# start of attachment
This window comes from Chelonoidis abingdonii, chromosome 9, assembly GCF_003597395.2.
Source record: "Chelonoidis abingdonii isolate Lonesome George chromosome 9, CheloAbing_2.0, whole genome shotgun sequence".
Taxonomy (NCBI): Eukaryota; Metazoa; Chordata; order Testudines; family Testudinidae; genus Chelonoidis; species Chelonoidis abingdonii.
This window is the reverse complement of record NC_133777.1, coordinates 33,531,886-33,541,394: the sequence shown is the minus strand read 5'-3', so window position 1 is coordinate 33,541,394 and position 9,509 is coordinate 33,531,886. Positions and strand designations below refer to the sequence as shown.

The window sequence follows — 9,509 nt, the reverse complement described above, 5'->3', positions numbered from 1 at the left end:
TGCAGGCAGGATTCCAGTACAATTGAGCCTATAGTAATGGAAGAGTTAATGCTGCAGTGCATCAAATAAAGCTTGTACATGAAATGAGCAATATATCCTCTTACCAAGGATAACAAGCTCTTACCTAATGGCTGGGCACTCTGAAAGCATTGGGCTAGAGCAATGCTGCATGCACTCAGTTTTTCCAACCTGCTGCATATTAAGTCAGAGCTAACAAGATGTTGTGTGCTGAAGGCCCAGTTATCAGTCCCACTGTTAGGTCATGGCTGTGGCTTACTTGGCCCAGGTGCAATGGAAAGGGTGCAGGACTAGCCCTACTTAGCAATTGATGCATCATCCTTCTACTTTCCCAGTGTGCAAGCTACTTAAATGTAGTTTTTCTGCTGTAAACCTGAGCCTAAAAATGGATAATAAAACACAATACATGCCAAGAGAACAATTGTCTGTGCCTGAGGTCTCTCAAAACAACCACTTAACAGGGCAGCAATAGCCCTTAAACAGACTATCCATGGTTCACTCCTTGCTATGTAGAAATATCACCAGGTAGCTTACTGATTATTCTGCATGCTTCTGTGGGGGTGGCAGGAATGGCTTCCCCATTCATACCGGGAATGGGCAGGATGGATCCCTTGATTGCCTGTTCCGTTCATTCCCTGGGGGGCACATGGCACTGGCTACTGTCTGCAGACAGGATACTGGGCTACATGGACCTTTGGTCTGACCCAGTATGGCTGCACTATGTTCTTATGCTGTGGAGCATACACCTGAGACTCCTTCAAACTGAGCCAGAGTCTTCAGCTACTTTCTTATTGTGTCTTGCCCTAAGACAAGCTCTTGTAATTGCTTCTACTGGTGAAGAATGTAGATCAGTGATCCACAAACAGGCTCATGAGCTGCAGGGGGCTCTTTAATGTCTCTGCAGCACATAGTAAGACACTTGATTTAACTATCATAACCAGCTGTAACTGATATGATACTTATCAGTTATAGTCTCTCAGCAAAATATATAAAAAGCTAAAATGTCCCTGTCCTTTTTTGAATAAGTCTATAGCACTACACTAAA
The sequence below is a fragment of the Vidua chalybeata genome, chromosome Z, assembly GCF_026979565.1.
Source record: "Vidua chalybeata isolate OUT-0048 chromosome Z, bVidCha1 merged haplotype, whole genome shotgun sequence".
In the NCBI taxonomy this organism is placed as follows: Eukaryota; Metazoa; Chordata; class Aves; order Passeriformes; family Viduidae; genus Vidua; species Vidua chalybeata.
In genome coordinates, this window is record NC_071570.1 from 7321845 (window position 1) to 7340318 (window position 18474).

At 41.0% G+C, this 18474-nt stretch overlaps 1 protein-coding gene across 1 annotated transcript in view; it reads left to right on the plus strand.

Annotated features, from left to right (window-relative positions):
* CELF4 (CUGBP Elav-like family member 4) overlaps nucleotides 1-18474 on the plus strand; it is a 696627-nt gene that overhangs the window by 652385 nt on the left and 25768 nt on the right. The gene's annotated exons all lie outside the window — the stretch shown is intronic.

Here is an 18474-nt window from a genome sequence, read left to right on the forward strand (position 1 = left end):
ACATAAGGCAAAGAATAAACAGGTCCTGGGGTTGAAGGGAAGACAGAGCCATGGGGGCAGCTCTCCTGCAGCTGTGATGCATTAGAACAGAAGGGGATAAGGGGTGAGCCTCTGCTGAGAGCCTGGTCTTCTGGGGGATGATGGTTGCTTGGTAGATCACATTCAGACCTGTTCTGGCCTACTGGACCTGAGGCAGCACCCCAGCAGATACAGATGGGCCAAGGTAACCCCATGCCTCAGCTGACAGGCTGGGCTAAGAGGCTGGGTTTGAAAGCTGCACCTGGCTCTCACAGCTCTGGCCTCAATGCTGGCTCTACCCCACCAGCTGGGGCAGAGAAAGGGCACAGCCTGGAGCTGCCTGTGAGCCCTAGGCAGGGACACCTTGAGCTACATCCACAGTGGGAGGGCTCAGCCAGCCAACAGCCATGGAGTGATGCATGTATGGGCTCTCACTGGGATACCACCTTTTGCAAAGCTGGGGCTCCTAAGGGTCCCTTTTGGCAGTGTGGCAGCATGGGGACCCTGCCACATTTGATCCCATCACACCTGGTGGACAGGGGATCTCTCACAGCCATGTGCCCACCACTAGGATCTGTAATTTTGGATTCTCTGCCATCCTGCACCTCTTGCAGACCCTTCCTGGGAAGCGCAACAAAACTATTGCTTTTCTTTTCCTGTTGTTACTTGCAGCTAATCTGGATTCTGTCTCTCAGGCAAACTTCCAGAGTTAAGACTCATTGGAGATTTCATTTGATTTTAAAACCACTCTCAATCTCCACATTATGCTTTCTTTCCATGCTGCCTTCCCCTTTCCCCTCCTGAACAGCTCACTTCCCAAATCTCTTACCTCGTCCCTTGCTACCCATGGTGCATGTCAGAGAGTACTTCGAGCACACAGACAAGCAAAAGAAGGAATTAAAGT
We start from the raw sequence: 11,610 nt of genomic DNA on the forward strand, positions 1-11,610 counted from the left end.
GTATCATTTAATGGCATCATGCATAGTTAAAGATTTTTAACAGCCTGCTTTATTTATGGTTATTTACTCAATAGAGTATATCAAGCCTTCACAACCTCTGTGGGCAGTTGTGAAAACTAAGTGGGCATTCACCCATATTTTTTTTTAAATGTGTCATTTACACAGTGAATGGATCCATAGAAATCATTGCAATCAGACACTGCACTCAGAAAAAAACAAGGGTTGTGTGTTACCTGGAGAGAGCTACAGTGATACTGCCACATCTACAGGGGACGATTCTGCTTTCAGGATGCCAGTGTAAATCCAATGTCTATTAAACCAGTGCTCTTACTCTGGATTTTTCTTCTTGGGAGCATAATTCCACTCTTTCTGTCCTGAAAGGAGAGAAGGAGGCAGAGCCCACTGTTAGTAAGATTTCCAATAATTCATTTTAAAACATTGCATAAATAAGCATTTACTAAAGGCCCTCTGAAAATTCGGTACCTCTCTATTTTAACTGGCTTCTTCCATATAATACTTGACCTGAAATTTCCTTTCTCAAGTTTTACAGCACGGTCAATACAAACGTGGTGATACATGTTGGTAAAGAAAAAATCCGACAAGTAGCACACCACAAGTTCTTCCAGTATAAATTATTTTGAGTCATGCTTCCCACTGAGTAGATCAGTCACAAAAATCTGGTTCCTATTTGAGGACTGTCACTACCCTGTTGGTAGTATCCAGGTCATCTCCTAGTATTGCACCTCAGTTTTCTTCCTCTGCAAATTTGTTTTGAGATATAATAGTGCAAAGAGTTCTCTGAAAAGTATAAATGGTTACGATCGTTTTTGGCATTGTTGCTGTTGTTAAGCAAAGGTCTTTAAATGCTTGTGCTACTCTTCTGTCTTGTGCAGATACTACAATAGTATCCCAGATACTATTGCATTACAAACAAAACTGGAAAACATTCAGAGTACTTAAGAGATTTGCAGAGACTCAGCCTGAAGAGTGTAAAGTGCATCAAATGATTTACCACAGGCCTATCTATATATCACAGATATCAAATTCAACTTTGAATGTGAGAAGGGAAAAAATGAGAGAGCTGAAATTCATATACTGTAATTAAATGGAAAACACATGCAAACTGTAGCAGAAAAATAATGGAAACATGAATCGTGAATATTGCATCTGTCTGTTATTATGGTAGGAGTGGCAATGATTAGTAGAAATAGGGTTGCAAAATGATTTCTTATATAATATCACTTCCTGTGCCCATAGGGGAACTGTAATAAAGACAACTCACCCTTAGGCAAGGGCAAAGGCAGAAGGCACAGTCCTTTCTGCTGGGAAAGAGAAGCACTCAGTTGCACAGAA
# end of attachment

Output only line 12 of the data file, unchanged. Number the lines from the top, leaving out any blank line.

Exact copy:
Annotated features, from left to right (window-relative positions):